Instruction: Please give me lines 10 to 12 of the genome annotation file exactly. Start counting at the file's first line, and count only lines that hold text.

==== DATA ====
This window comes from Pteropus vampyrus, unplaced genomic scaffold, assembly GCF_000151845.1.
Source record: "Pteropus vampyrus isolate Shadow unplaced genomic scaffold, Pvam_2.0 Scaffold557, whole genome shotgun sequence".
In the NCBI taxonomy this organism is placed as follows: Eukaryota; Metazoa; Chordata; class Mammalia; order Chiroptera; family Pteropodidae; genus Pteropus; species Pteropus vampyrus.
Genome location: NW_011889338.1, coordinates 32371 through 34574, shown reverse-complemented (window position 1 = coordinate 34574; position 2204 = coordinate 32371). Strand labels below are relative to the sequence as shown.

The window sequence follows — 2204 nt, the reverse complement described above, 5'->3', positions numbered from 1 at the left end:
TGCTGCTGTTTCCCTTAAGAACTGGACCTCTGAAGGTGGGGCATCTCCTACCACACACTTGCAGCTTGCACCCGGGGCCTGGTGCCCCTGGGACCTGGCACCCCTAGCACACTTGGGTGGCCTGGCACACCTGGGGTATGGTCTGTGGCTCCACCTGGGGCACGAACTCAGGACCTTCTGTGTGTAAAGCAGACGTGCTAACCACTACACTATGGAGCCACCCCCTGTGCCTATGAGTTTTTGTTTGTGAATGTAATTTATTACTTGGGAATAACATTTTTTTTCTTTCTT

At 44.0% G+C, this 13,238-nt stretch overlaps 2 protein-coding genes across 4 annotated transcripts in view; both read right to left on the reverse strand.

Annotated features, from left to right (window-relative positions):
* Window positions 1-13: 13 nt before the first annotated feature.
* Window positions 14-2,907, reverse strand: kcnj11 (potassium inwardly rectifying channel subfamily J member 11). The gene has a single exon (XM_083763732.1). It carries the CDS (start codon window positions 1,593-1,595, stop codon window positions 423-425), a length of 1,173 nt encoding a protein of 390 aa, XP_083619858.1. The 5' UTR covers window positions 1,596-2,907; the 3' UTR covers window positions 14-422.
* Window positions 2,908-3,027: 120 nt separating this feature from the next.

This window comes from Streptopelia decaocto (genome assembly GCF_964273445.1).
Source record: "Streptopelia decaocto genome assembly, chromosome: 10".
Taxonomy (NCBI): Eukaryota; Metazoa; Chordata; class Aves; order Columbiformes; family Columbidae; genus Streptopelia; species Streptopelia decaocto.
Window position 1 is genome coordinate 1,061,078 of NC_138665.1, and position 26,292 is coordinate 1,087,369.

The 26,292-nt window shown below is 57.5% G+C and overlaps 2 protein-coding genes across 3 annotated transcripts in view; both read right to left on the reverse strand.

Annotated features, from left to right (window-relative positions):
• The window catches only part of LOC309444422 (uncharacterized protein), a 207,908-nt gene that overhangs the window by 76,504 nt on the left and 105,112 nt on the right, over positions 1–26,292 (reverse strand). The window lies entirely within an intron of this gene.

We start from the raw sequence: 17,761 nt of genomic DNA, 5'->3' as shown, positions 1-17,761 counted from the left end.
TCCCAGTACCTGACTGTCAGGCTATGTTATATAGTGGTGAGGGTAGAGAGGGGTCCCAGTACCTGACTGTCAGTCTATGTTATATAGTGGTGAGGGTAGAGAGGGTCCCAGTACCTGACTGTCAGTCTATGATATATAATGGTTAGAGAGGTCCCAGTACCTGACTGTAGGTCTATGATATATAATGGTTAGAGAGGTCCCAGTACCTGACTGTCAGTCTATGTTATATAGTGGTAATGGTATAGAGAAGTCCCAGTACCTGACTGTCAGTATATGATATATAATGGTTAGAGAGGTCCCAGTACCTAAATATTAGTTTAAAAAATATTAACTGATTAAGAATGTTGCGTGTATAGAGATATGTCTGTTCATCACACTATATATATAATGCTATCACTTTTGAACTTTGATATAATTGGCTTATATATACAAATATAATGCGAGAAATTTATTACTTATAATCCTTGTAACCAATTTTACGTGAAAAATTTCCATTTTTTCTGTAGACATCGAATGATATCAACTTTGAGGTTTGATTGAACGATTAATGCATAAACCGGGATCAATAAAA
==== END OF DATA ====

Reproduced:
* Window positions 14-2,907, reverse strand: kcnj11 (potassium inwardly rectifying channel subfamily J member 11). The gene has a single exon (XM_083763732.1). It carries the CDS (start codon window positions 1,593-1,595, stop codon window positions 423-425), a length of 1,173 nt encoding a protein of 390 aa, XP_083619858.1. The 5' UTR covers window positions 1,596-2,907; the 3' UTR covers window positions 14-422.
* Window positions 2,908-3,027: 120 nt separating this feature from the next.

This window comes from Streptopelia decaocto (genome assembly GCF_964273445.1).